Good Morning, Interesting discussion. I am surprised no one has offered any real evidence surrounding the use of uniforms in school and performance; see links below, the evidence surrounding school uniforms and grade performance is overwhelming. The research indicates that uniforms have little to no effect on performance. Seems to me the issue is more of older generations not liking the clothes today's kids wear. This appears to be a time honored tradition of older generations not agreeing with younger generations clothes. It happened when I was in high school and obviously continues. I think the real issue here is not the clothes but the parents. Proper learning and respect for school begin and end at home. If your kid is not doing well at school, perhaps you should look in the mirror at yourself and not at the clothes your kids are wearing to school. http://www.freakonomics.com/2011/09/01/study-shows-school-uniforms-improve-attendance-but-not-grades/ http://www.uh.edu/econpapers/RePEc/hou/wpaper/2009-03.pdf http://blogs.orlandosentinel.com/news_education_edblog/2007/11/school-uniforms.html http://www.greatschools.org/find-a-school/defining-your-ideal/121-school-uniforms.gs
Sean M May 25, 2012 at 01:51 PM
Robert, a dress code is different than uniforms, at least in my comments. Dress codes are PART of a pattern of success. Schools that have discipline and teach self-respect have better behaved and achieving students. You are correct that it starts at the home with the parents.
Will Wilkin May 25, 2012 at 03:42 PM
It seems common sense (and practice) that there at least be SOME level of dress code at school --shoes and shirt are required. And I agree with those who argue the standards should be even higher than that, though I did mourn the "no denim" and mandatory collars at Emmett O'Brien, I now look back on it as a great school and a good rule for such a school. I have talked with enough teachers about this (though not at Oxford) to believe it is true that some students do indeed change their clothes after last parental sight before school (especially girls), as there can be no other explanation for such underdressing. This conversation drifted to Oxford from an East Haven article. I'm curious if there are reasons that dress code requires revisiting here. I've never been in the hs during school hours but certainly Center and Great Oak seem to me to have a great (positive and respectful) climate with whatever standards are already in place.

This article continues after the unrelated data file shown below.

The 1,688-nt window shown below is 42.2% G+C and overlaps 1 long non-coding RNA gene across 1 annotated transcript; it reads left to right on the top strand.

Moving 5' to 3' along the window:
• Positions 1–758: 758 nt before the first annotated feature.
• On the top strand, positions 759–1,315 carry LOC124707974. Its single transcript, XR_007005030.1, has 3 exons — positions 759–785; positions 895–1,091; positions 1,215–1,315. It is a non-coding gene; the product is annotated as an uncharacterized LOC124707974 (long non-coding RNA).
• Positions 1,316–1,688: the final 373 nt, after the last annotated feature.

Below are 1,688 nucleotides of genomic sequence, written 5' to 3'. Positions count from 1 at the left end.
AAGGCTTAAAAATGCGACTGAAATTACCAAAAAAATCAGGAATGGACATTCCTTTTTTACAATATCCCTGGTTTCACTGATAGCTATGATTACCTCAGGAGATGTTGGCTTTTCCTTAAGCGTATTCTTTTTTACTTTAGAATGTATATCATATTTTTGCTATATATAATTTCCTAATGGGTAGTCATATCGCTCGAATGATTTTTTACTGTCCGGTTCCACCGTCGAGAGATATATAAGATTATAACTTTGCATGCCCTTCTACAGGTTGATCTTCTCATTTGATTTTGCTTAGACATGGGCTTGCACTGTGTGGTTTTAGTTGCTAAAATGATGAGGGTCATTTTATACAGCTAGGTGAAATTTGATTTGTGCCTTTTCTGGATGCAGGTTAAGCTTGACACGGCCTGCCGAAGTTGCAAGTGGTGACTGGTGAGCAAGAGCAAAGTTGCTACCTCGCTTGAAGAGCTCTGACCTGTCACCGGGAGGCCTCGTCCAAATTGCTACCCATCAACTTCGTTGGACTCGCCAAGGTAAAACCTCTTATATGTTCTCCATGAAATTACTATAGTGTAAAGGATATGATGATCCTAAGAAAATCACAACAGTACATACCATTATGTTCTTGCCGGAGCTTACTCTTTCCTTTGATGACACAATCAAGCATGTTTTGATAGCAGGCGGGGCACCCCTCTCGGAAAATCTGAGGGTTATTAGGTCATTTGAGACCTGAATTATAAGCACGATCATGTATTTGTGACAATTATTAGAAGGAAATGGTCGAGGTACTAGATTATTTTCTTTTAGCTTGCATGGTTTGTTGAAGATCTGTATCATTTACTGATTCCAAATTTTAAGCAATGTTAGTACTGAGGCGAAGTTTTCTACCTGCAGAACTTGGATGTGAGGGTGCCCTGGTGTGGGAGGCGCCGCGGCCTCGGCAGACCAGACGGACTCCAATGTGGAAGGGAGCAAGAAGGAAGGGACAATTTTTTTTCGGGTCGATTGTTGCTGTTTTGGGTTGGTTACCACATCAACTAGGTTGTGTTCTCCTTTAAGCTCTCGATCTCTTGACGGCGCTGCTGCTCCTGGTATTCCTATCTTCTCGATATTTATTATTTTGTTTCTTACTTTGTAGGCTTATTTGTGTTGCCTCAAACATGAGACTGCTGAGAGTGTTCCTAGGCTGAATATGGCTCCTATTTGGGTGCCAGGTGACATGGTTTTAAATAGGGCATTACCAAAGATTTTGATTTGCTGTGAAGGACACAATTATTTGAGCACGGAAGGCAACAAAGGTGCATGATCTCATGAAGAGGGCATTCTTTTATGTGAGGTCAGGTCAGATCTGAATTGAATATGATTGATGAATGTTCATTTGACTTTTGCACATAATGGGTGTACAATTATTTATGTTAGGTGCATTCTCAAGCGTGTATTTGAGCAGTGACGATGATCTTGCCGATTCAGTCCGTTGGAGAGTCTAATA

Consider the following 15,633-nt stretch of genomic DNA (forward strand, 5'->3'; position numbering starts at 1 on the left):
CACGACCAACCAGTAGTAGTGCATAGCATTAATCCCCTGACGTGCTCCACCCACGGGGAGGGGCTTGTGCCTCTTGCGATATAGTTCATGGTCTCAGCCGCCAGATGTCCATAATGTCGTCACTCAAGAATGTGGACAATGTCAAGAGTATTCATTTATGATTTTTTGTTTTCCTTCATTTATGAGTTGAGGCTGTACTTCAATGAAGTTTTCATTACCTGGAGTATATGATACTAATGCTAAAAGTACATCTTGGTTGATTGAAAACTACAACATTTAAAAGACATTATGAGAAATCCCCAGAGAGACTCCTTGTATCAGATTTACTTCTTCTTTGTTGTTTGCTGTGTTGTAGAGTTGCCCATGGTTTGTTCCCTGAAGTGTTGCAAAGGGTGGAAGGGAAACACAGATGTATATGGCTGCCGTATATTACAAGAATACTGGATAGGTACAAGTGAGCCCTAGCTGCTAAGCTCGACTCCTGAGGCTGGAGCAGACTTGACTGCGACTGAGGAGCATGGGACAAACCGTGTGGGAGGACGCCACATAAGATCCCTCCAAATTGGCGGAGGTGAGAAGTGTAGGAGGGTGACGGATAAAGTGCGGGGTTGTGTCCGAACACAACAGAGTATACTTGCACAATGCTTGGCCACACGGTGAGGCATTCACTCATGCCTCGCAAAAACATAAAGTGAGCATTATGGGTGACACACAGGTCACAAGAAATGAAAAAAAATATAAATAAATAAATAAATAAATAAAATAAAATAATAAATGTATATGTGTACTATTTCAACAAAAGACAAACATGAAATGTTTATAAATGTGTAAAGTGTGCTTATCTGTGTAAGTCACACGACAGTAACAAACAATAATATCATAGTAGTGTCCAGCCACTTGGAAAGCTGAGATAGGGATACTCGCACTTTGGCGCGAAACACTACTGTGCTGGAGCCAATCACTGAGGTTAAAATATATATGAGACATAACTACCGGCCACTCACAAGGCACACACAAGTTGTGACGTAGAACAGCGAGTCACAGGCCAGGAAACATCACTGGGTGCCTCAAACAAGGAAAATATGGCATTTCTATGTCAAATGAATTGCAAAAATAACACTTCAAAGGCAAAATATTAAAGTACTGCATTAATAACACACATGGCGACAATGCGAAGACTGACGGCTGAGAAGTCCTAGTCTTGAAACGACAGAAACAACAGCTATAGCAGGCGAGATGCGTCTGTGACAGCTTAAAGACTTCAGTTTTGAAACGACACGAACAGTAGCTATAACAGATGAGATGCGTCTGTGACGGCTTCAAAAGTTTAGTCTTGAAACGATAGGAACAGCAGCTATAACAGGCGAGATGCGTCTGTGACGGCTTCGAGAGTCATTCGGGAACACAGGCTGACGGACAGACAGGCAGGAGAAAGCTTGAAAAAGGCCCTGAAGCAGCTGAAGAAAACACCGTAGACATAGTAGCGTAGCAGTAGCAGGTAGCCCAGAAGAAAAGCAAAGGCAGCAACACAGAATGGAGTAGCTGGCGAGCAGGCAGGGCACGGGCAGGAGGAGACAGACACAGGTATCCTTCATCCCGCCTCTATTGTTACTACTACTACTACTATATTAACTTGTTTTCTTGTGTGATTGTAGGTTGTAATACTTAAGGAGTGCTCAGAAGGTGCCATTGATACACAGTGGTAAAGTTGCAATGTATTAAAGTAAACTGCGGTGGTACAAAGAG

Ruth May 25, 2012 at 04:27 PM
It is not a matter of the "older" generations not liking what the younger generations are wearing. It is a matter of dressing appropriately for where and what you are doing. As a baby boomer (older generation), we had strict dress codes applied in school, especially high school, and we were respectful of that. Also, there have been studies done indicating that the casual dress for business contributed to "casual" work ethics. They did research that indicated that workers were more productive when they dressed more "business" appropriate. That is why many companies have done away with casual dress except for perhaps once a week. Generation has nothing to do with any of this. My children (in their 30's) do not permit their children to wear short-shorts, mini's or low slung pants with underwear exposed, graphic T's etc. to school.
Dad in Oxford May 25, 2012 at 09:40 PM
My comments above were meant to say that I am in favor of a uniformity in school dress. Call it what you like, a dress code or a uniform, but a standard that applies to all students with no exceptions. Whether it affects their performance or not, it teaches that standards must be enforced, that rules must be followed, and that dressing nice, makes you feel and look better. Parents and children should not be scared of a uniform or dress code. Those standards are a part of everyday life. Who wears uniforms or has a dress code? Businesses where the dress code is business casual, mechanics, McDonalds workers, airline employees, Catholic schools, Doctors, Stop & Shop employees, etc...Uniforms or a Dress Code are normal! Uniforms (slacks and a collered shirt for boys and whatever the proper attire is for girls) also lessen the competition kids have with each other about their clothes and it lessens the amount of new and different clothes you have to buy every year, PLUS it will negate those early morning fights with your daughters about what they think they can wear to school. And before you complain about the cost, look at what you are spending your money on first. You have a computer (nice-to-have) to type your response, you probably have a cell phone (nice-to-have), you probably have satellite or cable tv (nice-to-have), you may smoke, these are all things you don't need. Clothes are more important! I am 1000% in favor of uniforms in the Oxford school system.
Sean M May 26, 2012 at 01:31 AM
I do not like the idea of uniforms. Setting a minimum standard of dress is appropriate. Forcing kids to wear the exact same thing is a little too much for me. The standard should apply to teachers and administrators also. I think we agree on the rest. I would encourage you to run for the BOE in Oxford to implement these policies.